This is kind of a catch-all for Pawlenty. He talks vaguely about disconnecting health insurance from employers, which is a great idea, but which would, necessarily, mean the end of the tax exemption of health insurance premiums through employers. He also talks, of course, about eliminating discrimination based on pre-existing conditions. As I have noted previously, this only works in combination with an individual mandate and subsidies for the poor. And it is most definitely necessary, and just as definitely part of the current bill. He also wants to expand the use of Health Savings Accounts. Most places I have worked offer these, and they are a decent plan for young, healthy people. Those people don't really need help right now anyway.

He also talks about improving the information technology used by hospitals, which was actually part of the stimulus, as well as the current health care bill. He says we should reform the tax code so that individual and group purchases are treated the same way. This means one of two things. Providing a tax credit for individual insurance or eliminating the tax exemption of employer-based insurance. The latter would be a better idea, as it distorts the market in its current form. It also (as part of our weird, employer-based system) hides the true cost of insurance from consumers. Over-consumption would be less of a problem if people realized how much insurance was costing them. Encouraging healthy life-styles is a good idea, and can actually be rolled into changing to a pay-for-performance model for doctors.

So, as you can see, he really does have some good ideas. So good, in fact, that they're already in the Democratic bill! This is another indication of just how centrist "Obamacare" is. It isn't some "Bolshevik plot," but rather a very conservative take on expansion of coverage and cost-controls. Universal single-payer would do a great job at controlling costs, but liberals shelved that dream in favor of this centrist plan. So what does Pawlenty have to say about that bill?

The health-care reforms proposed by the president and congressional Democrats are meeting stiff resistance because they would take America's health care in the wrong direction. Runaway costs are the underlying reason that so many citizens do not have access to health care and that our system needs reform. Rather than focus on cost-cutting reforms like the ones I described, Democrats focused solely on expanding access -- hoping that more mandates and government spending would somehow circumvent the fundamental issue of runaway costs.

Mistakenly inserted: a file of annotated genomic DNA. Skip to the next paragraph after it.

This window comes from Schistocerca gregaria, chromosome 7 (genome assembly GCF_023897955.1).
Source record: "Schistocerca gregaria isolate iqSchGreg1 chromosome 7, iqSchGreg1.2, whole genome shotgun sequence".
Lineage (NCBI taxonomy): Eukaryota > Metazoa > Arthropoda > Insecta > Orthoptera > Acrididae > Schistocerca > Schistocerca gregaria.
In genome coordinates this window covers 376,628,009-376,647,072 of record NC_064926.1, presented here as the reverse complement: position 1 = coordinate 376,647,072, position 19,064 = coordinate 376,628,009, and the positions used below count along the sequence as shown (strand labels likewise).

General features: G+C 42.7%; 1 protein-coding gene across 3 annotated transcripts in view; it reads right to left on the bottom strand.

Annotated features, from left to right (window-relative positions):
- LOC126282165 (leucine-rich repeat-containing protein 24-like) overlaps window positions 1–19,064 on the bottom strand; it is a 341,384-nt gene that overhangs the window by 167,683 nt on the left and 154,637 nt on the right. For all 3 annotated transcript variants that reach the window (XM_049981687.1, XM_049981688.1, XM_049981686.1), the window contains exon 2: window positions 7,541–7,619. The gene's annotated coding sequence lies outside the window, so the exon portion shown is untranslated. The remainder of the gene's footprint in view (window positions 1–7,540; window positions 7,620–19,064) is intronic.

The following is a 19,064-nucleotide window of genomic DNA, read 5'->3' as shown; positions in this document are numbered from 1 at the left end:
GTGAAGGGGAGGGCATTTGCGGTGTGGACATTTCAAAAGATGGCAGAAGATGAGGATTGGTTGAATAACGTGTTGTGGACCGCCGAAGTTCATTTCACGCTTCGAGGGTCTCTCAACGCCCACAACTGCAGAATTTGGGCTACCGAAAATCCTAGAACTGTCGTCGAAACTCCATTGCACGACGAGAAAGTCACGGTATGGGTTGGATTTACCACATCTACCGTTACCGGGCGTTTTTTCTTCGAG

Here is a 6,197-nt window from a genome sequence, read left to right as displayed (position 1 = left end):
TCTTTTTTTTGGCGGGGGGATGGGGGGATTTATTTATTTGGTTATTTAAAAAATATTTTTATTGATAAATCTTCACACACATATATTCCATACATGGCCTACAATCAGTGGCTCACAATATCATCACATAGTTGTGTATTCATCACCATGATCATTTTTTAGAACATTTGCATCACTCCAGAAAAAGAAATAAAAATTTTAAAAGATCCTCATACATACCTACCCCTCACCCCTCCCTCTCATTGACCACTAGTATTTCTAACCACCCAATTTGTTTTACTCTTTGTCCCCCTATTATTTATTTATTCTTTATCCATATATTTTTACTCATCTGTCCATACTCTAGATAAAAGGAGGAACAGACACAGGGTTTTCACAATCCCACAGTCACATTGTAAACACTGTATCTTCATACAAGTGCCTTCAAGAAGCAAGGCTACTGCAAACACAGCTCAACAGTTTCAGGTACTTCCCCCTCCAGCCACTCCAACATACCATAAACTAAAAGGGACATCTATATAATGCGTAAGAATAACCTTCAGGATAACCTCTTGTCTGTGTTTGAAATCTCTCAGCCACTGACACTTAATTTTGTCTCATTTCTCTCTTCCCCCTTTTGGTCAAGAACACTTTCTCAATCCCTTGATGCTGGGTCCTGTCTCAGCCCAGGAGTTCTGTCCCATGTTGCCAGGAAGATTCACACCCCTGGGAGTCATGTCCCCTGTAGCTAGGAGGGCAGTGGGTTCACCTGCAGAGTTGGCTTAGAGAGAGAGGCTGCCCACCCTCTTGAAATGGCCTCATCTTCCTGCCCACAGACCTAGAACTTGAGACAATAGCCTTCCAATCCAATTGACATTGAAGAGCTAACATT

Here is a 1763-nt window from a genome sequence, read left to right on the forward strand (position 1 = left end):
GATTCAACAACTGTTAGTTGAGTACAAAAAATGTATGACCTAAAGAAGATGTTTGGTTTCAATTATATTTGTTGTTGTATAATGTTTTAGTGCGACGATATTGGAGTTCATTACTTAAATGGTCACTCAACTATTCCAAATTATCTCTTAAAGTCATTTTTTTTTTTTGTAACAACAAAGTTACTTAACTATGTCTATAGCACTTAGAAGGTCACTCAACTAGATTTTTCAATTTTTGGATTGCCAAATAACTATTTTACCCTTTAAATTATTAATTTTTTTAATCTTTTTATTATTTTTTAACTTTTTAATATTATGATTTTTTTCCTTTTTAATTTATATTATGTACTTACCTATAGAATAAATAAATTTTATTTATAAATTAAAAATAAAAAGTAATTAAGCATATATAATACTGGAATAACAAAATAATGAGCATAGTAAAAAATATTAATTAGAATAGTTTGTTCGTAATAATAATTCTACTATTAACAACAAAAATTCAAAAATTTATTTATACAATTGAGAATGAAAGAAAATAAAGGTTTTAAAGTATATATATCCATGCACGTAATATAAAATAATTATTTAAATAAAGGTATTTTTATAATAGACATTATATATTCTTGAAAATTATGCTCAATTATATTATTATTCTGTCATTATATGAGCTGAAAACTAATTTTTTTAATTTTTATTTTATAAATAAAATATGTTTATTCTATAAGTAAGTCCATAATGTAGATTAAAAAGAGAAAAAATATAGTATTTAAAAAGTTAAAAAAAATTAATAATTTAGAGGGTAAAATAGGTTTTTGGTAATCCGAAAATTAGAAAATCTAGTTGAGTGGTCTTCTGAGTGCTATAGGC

As I demonstrated above, the Democratic plan includes just about everything he wants. And it also expands coverage to 30 million Americans who don't currently have health insurance. Is Pawlenty willing to come out and say that those 30 million Americans (and the millions more that will lose coverage in the coming years) are out of luck? That's not a moral response, and more importantly, it's bad policy. The people without insurance are less healthy, since they get no preventative care. Then when they do get sick, they wait until they absolutely have to see someone, and end up in the emergency room.

At that point, illnesses which could have been caught early and treated are far more serious. The cost of their care then gets dumped on the hospital when uninsured can't pay. The hospital then has to raise its rates on those who can pay in order to cover their costs, and insurance companies raise premiums. The uninsured are part of the problem. They're not just an inconvenient subsection of poor people. Covering them is part of the solution, not an impediment to it.